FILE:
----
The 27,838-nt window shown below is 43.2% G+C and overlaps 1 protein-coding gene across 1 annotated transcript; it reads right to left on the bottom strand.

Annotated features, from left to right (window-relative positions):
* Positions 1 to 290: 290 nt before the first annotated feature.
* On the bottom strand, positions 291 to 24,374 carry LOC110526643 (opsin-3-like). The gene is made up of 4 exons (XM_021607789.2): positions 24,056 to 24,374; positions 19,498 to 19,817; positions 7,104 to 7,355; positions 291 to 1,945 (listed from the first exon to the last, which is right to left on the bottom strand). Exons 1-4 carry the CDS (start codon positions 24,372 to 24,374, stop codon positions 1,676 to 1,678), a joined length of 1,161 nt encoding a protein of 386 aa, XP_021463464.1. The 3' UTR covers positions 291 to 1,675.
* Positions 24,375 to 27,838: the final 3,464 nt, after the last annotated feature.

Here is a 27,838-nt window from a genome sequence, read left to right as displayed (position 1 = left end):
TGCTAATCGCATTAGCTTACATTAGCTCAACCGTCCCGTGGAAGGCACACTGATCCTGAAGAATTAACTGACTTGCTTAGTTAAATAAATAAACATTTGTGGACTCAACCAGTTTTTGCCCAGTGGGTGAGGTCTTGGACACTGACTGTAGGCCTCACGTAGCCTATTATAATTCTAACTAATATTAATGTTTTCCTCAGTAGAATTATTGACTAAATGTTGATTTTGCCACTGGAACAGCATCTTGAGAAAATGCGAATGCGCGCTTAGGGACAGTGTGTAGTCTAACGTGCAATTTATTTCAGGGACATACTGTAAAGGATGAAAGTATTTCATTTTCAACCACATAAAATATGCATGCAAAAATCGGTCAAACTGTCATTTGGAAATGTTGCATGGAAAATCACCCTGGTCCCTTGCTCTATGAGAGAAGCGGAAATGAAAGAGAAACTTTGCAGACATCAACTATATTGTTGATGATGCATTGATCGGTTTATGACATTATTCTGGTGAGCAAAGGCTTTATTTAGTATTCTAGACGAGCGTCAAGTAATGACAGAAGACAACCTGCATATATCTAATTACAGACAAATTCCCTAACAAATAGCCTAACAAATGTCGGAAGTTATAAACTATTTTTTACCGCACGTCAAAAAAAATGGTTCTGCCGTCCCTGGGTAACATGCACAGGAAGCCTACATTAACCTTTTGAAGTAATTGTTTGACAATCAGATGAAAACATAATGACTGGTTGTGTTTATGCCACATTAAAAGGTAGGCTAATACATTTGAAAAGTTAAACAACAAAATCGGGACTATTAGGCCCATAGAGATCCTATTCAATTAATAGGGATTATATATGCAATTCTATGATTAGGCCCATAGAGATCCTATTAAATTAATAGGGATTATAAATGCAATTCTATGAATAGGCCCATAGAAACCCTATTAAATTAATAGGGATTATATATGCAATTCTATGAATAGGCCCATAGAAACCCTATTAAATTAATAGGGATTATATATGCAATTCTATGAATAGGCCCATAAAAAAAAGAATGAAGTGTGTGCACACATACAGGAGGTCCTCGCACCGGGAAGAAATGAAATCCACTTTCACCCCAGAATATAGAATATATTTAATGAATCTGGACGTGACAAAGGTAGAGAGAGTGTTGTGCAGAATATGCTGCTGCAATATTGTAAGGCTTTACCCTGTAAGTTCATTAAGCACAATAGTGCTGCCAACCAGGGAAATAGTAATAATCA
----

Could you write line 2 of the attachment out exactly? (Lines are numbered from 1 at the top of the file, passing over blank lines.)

Annotated features, from left to right (window-relative positions):